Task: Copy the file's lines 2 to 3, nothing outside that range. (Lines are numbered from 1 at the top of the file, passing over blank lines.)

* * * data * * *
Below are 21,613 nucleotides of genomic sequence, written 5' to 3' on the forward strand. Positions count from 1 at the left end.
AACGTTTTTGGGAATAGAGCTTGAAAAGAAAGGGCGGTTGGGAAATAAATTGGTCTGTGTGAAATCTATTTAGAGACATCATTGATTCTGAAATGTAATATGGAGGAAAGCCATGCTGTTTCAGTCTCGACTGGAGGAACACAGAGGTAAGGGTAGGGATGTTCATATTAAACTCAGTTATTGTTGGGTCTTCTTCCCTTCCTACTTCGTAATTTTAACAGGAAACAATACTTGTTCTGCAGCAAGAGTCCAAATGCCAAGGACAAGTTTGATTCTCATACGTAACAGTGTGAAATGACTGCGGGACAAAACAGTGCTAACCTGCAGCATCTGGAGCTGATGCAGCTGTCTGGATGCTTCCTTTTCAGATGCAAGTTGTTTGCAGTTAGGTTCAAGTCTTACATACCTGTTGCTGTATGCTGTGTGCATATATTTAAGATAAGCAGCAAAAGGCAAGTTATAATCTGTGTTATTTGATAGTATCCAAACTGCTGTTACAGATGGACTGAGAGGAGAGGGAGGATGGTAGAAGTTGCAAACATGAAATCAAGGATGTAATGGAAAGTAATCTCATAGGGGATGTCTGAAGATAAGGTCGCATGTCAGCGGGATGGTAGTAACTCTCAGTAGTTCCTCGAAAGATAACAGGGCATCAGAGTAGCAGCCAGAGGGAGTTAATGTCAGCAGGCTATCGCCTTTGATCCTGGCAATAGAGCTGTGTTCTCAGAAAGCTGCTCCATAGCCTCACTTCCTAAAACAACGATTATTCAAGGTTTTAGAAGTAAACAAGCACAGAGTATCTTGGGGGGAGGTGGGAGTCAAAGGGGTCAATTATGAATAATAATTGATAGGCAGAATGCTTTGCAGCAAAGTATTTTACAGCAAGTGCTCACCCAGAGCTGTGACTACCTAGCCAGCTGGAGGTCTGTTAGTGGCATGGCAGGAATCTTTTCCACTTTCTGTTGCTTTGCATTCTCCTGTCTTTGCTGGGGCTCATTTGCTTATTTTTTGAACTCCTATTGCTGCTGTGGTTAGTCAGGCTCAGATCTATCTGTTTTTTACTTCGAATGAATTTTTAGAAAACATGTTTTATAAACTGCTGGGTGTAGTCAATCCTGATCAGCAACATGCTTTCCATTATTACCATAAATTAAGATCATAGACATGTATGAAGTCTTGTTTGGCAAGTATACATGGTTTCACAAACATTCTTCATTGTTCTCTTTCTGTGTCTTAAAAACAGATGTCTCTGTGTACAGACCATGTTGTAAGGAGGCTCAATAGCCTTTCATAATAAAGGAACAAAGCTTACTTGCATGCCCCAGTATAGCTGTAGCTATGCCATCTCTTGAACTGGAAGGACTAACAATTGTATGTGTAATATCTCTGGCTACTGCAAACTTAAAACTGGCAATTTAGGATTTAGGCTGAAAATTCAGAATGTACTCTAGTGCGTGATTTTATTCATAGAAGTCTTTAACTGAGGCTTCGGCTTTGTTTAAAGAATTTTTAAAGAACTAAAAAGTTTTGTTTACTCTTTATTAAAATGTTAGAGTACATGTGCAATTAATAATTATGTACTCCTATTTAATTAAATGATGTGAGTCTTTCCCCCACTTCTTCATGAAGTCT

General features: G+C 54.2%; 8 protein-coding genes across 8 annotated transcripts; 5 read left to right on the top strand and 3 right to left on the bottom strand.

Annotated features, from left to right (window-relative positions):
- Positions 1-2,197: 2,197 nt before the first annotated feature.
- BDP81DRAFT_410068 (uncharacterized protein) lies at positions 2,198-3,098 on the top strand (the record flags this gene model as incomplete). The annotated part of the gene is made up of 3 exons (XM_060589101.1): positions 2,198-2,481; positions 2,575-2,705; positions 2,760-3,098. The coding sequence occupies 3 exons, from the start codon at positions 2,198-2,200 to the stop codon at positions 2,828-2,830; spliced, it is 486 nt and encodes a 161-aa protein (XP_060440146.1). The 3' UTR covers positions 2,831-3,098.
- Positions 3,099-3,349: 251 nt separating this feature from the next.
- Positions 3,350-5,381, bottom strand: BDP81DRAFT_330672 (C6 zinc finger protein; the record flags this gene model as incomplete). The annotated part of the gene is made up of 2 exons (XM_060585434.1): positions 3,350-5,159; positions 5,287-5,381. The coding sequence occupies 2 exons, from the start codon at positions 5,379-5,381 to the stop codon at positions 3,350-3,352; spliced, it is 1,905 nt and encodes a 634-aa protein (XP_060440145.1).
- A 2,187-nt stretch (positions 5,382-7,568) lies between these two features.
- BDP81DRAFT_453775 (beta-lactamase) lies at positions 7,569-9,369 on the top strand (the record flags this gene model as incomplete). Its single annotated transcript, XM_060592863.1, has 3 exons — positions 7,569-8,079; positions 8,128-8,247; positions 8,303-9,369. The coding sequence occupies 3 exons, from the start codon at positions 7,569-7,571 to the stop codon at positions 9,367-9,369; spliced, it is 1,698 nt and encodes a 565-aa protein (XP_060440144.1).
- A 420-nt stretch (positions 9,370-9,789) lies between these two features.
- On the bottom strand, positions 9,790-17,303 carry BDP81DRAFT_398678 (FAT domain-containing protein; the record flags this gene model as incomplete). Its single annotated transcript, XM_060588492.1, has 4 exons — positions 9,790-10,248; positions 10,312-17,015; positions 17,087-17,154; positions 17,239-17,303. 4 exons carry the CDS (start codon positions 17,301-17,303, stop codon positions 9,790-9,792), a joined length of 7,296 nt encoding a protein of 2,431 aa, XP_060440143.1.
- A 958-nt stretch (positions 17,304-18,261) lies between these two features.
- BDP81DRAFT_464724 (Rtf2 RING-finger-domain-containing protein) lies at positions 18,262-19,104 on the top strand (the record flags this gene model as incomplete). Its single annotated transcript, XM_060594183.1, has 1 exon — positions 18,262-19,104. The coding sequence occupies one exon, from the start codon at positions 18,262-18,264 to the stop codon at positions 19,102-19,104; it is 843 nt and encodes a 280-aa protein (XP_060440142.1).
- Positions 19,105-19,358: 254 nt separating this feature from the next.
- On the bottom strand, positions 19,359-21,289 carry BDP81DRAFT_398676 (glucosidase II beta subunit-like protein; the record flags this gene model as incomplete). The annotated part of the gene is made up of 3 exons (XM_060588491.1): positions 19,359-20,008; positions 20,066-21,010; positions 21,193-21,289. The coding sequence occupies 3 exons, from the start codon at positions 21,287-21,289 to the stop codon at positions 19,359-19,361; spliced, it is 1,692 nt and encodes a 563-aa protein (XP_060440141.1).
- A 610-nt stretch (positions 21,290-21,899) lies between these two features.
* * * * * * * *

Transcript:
AACGTTTTTGGGAATAGAGCTTGAAAAGAAAGGGCGGTTGGGAAATAAATTGGTCTGTGTGAAATCTATTTAGAGACATCATTGATTCTGAAATGTAATATGGAGGAAAGCCATGCTGTTTCAGTCTCGACTGGAGGAACACAGAGGTAAGGGTAGGGATGTTCATATTAAACTCAGTTATTGTTGGGTCTTCTTCCCTTCCTACTTCGTAATTTTAACAGGAAACAATACTTGTTCTGCAGCAAGAGTCCAAATGCCAAGGACAAGTTTGATTCTCATACGTAACAGTGTGAAATGACTGCGGGACAAAACAGTGCTAACCTGCAGCATCTGGAGCTGATGCAGCTGTCTGGATGCTTCCTTTTCAGATGCAAGTTGTTTGCAGTTAGGTTCAAGTCTTACATACCTGTTGCTGTATGCTGTGTGCATATATTTAAGATAAGCAGCAAAAGGCAAGTTATAATCTGTGTTATTTGATAGTATCCAAACTGCTGTTACAGATGGACTGAGAGGAGAGGGAGGATGGTAGAAGTTGCAAACATGAAATCAAGGATGTAATGGAAAGTAATCTCATAGGGGATGTCTGAAGATAAGGTCGCATGTCAGCGGGATGGTAGTAACTCTCAGTAGTTCCTCGAAAGATAACAGGGCATCAGAGTAGCAGCCAGAGGGAGTTAATGTCAGCAGGCTATCGCCTTTGATCCTGGCAATAGAGCTGTGTTCTCAGAAAGCTGCTCCATAGCCTCACTTCCTAAAACAACGATTATTCAAGGTTTTAGAAGTAAACAAGCACAGAGTATCTTGGGGGGAGGTGGGAGTCAAAGGGGTCAATTATGAATAATAATTGATAGGCAGAATGCTTTGCAGCAAAGTATTTTACAGCAAGTGCTCACCCAGAGCTGTGACTACCTAGCCAGCTGGAGGTCTGTTAGTGGCATGGCAGGAATCTTTTCCACTTTCTGTTGCTTTGCATTCTCCTGTCTTTGCTGGGGCTCATTTGCTTATTTTTTGAACTCCTATTGCTGCTGTGGTTAGTCAGGCTCAGATCTATCTGTTTTTTACTTCGAATGAATTTTTAGAAAACATGTTTTATAAACTGCTGGGTGTAGTCAATCCTGATCAGCAACATGCTTTCCATTATTACCATAAATTAAGATCATAGACATGTATGAAGTCTTGTTTGGCAAGTATACATGGTTTCACAAACATTCTTCATTGTTCTCTTTCTGTGTCTTAAAAACAGATGTCTCTGTGTACAGACCATGTTGTAAGGAGGCTCAATAGCCTTTCATAATAAAGGAACAAAGCTTACTTGCATGCCCCAGTATAGCTGTAGCTATGCCATCTCTTGAACTGGAAGGACTAACAATTGTATGTGTAATATCTCTGGCTACTGCAAACTTAAAACTGGCAATTTAGGATTTAGGCTGAAAATTCAGAATGTACTCTAGTGCGTGATTTTATTCATAGAAGTCTTTAACTGAGGCTTCGGCTTTGTTTAAAGAATTTTTAAAGAACTAAAAAGTTTTGTTTACTCTTTATTAAAATGTTAGAGTACATGTGCAATTAATAATTATGTACTCCTATTTAATTAAATGATGTGAGTCTTTCCCCCACTTCTTCATGAAGTCT

General features: G+C 54.2%; 8 protein-coding genes across 8 annotated transcripts; 5 read left to right on the top strand and 3 right to left on the bottom strand.